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List of spin properties

  1. Dec 22, 2013 #1
    Dear members,

    I'd like to collect those properties of "spin" that makes it different to a normal (classical) angular momentum or magnetic moment.
    Please help me, correct, reword my sentences one by one. I'd like to create a short but still understandable and correct list.

    1. Spin quantum numbers may take half-integer values (There are particles with half-integer spin)
    2. Although the direction of its spin can be changed, an elementary particle cannot be made to spin faster or slower.
    3. The spin of a charged particle is associated with a magnetic dipole moment in a way that can not be explained classicaly.
    4. The particles with half-integer spin (fermions obey the Pauli exclusion principle) behaving differently from the particles with integer spin (bozons may "bunch" together even if in identical states) and that difference is not possible to explain classical way.
    5. Particles with half-integer spin can be created only in pairs.
    6. It is possible that fermions (particles with half-integer spin) can bound together to form a Cooper pair and behave like bosons.
    7. The spin (as vector) projection can be mesured only in one direction of the possible 3
    8. A magnetic field is always sets the mesurable direction of the spin.
    9. If we measure the spin projection in one direction, then in another direction, then the second measurement invalidates the result of the first.
    10. In case of photon the spin represents it polarisation. The spin of a charged particle is connected to its magnetic moment.
    11. The quantum entanglement of two particles can be detected only by analyzing their spins. (The spin is the only property of a particle that is effected by the entaglement)


    (The 1st one is most uncomplete. Unfortunately I have no idea how to explain it in a short way why is that property is unusual in the classical world.)

    Please correct me if one of the statements above are misleading or invalid.
    Do you have a better, shorter, clearer explanation of the above properties?
    Is there an additional property that is worth to mention?

    Thank you for your help!
     
  2. jcsd
  3. Dec 22, 2013 #2

    edguy99

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    Gold Member

    I'll make a couple of comments:

    1/ Assuming a right hand rule for a spinning object, the spin will point either up or down. Calling it a spin 1/2 particle is only a convention to allow you to say that a particle is in a spin 1/2 state (up) or a spin -1/2 state (down). Spin 1/2 particles have two states, either up or down and mathematically you can change one to the other by adding 1, and can be represented classically. Assuming the left hand rule gets you the spin 1/2 antiparticles.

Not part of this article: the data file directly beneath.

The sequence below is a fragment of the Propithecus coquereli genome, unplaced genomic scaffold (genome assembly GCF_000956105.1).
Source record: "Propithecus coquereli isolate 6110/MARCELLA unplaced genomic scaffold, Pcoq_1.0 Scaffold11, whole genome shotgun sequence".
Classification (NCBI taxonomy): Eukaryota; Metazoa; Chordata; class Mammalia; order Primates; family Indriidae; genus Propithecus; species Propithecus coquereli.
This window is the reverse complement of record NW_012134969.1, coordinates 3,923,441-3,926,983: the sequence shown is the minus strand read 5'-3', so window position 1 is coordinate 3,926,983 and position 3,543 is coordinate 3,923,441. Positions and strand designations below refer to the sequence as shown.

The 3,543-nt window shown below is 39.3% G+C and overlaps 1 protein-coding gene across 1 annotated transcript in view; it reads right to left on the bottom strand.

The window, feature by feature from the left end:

2/ The speed of the spin does not matter in the sense that a particle in an up state will still be in an up state if it spins faster. The speed of the spin does not determine if it is up or down, only the direction does that.
    3/ I am not sure I would agree with that.
    4 and others/ When thinking about 1/2 integer spin particles or integer spin particles, it helps sometimes to have a visual representation.

    For example, a spin 1 particle can be represented as two spin 1/2 particles "stuck" together. If both are up, the particle will go up in a magnetic field. If one is up and one is down, it will not react to a magnetic field. If both are down, the particle will go down in an magnetic field. A spin 1 particle has 3 possible states, 1, 0 or -1.

    A spin 3/2 particle can be represented as three spin 1/2 particles "stuck" together. If all three are spinning up, it goes up a lot in a magnetic field. If two are up and one down, it goes up a bit. If two are down and one up, it goes down a bit. If all three are down, it goes down a lot. A spin 3/2 particle has 4 possible states, 3/2, 1/2, -1/2 or -3/2.

    An important difference between an integer spin particle and a 1/2 integer spin particle is that a 1/2 integer spin particle does not have a 0 state. It always reacts to a magnetic field.

    Hope this is somewhat helpful.
     
  4. Dec 22, 2013 #3

    ChrisVer

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    Gold Member

    7 is true for both spin and angular momenta...
     
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